REVIEW: Schoolboy Q’s Blank Face LP

Blank Face LP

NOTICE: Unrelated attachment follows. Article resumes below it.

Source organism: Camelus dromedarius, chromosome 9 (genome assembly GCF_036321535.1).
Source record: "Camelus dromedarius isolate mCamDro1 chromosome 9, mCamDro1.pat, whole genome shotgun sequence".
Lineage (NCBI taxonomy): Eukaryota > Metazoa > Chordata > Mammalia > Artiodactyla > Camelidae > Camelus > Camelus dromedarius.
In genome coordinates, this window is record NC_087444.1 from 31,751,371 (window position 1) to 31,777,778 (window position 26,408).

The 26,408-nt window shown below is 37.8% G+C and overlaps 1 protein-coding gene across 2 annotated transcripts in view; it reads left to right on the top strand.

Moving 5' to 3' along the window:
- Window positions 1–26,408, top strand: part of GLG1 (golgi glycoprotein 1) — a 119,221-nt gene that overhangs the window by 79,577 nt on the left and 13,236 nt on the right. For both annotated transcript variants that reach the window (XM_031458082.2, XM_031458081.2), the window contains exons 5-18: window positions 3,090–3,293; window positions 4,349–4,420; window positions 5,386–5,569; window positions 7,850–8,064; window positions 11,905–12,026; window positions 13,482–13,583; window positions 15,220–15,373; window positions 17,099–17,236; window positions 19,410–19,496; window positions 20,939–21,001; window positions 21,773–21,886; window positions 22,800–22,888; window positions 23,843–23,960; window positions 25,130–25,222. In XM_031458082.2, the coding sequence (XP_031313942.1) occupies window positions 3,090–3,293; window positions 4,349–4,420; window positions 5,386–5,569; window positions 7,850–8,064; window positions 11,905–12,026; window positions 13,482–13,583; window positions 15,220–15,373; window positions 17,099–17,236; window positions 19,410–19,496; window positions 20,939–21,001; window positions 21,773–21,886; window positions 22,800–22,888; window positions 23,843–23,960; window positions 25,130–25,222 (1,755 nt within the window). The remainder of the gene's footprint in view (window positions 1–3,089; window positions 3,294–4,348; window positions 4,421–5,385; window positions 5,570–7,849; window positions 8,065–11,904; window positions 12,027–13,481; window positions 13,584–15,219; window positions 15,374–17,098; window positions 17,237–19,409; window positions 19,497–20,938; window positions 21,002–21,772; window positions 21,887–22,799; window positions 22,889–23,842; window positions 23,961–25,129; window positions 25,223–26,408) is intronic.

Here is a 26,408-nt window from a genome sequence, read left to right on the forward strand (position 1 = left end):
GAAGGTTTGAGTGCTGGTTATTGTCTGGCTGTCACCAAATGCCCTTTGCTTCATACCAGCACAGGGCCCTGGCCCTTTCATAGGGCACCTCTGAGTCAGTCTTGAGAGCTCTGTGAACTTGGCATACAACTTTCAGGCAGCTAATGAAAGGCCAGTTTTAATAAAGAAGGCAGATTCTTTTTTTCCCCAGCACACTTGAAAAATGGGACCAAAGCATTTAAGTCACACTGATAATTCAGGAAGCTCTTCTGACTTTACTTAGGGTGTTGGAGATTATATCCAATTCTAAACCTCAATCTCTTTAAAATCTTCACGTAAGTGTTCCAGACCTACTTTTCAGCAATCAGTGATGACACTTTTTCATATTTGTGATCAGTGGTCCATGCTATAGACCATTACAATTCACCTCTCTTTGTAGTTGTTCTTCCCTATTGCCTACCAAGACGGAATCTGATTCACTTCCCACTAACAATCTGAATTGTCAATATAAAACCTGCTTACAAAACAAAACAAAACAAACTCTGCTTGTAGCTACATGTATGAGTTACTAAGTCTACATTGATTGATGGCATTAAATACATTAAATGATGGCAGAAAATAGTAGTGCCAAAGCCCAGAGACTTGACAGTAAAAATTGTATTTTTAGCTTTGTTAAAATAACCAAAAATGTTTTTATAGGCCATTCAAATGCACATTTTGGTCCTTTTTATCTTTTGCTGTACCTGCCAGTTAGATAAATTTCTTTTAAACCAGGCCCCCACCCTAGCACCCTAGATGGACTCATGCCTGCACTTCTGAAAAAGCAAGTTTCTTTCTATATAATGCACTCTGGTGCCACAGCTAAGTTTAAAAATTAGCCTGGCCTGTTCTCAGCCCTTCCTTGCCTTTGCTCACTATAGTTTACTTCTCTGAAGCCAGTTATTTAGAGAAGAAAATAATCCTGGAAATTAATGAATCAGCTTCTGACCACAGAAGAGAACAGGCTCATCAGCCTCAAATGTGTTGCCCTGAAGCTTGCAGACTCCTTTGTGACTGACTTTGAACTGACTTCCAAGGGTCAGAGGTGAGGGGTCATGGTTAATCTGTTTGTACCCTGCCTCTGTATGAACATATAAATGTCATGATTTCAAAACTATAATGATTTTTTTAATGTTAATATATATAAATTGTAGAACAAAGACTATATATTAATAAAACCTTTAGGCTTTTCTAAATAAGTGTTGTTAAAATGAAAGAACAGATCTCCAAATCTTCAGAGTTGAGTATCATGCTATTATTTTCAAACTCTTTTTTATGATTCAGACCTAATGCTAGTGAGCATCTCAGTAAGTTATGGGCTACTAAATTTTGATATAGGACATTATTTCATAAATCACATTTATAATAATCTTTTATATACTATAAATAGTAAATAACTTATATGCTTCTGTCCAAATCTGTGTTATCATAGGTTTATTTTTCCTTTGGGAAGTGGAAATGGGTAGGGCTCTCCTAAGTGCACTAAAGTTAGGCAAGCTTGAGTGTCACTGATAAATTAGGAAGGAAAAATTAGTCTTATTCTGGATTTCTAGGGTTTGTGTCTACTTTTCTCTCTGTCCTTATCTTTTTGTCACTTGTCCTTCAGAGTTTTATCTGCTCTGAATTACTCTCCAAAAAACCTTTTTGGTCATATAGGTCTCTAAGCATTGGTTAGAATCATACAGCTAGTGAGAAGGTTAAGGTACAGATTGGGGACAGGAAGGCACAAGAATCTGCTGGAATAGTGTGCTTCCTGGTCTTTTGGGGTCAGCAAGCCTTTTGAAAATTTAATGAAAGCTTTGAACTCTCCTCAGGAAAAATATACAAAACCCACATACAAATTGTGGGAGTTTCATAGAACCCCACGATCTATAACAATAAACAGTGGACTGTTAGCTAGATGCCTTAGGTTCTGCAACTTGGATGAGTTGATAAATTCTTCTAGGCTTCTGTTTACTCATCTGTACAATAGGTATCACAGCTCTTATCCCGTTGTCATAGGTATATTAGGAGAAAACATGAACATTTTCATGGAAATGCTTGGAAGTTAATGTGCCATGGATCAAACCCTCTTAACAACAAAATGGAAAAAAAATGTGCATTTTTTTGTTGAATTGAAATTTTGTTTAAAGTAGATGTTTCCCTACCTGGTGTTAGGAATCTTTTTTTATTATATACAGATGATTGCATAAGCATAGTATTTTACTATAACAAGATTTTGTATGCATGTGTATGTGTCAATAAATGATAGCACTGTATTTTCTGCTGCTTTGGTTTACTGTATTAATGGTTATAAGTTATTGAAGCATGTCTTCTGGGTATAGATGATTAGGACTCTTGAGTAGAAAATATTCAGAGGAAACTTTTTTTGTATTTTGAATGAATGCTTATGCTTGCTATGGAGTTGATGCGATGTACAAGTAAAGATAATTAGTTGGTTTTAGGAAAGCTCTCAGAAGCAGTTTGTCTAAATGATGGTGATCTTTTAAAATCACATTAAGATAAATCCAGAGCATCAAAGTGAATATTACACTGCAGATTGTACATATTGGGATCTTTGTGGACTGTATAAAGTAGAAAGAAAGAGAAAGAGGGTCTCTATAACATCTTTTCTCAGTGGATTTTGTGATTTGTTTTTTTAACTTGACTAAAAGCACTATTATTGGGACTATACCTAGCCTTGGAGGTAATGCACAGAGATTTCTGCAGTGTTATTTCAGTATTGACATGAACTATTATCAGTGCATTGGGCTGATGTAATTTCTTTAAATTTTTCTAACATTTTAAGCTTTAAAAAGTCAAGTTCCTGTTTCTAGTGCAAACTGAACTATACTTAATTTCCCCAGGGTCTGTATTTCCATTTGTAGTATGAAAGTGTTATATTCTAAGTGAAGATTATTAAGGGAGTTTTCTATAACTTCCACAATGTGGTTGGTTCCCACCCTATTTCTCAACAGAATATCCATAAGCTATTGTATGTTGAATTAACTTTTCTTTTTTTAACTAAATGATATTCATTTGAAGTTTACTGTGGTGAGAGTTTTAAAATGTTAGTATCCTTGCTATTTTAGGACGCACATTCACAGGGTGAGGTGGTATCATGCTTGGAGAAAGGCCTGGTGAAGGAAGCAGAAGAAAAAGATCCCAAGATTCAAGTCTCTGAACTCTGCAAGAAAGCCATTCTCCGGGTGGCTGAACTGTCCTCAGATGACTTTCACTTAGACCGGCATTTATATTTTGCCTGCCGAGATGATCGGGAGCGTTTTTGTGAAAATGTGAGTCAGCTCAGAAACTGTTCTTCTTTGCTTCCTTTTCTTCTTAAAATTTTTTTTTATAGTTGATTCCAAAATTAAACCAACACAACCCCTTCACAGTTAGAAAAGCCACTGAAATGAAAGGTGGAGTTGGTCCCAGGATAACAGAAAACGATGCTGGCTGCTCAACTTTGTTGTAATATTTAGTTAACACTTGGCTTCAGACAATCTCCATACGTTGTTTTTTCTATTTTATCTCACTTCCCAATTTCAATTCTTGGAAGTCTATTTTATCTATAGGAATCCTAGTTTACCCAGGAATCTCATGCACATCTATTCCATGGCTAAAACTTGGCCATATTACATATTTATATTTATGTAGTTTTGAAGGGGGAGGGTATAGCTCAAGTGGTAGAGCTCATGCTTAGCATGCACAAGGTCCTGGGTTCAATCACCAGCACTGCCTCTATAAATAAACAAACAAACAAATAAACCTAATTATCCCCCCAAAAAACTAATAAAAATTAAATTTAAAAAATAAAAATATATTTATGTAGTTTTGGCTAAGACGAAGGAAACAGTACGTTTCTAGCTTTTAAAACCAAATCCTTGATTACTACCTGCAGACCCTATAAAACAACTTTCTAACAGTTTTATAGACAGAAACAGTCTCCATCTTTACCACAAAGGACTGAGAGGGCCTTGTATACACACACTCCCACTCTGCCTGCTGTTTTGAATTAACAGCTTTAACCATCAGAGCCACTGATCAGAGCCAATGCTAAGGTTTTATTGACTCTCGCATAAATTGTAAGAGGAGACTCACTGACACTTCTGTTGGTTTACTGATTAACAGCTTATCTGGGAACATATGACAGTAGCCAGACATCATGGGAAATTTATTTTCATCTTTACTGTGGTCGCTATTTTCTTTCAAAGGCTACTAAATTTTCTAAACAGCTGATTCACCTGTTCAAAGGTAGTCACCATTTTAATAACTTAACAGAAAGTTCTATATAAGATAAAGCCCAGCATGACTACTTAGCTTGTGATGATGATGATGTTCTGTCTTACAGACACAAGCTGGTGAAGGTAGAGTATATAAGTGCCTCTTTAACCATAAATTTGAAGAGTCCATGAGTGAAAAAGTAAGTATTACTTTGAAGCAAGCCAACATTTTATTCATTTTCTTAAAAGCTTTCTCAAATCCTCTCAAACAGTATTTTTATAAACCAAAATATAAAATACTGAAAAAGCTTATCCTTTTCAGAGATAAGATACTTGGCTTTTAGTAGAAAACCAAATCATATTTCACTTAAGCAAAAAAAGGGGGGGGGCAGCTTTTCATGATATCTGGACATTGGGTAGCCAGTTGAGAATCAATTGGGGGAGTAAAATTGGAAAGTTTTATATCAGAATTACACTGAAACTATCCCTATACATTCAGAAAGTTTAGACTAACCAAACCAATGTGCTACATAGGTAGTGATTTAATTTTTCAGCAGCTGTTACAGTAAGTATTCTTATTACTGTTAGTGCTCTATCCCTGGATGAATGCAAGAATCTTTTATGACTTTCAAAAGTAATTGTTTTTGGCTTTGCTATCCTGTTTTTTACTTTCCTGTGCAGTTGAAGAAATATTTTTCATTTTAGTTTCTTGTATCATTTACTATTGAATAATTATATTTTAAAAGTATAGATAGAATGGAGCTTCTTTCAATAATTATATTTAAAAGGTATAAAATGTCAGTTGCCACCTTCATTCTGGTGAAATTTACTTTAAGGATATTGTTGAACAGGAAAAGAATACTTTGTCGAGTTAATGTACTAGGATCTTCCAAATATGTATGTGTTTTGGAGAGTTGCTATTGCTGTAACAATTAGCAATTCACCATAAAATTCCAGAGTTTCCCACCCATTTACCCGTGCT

DAILY DOT: The emerging consensus is that Schoolboy Q’s Blank Face LP is a messy but exceptional record—a sizable notch in gangsta rap’s three-decade-plus timeline. It’s also big-selling outlaw music in a summer of insanity. My feelings about it change daily. Q is deeply connected to unifying messiah Kendrick Lamar, but there’s no way Blank Face was going to be a sprawling but politically digestible epic like To Pimp A Butterfly. Q’s oeuvre hasn’t pointed that way, and the video for “Groovy Tony,” released in April, confirmed that the L.A. rapper with the punchy flow was going to stay grimy. Instead of an MC perched on a street lamp over a highway, we get a dude with no facial features, in a junkyard, shooting an assault rifle. So Blank Face, despite the breadth of its collaborator list (yup, Kanye is there; so is Miguel) and the entertainment value of its production (all hail modern boom-bap), isn’t aiming for a big conversation. It’s not intended to reframe any debates. It’s a dank piece of art—a troublesome hole to jump into. At a time when any given Sunday can bring a fresh piece of brutal news, that hole is unforgiving. That’s also the chief thrill of outlaw music, of course: Go inside, find the mirror, figure out just how much the scene fits you or repulses you. “My heart a igloo,” Q says during “Groovy Tony,” and I laugh not only because the metaphor is funny, but also because that kind of cold bravado is beyond my reach. On “Ride Out” he talks about “shootin’ out my momma’s whip”—there’s an accessible universe of spoiled morals in there, even if the line just connects with a memory of using the family car for some boilerplate suburban mischief. MORE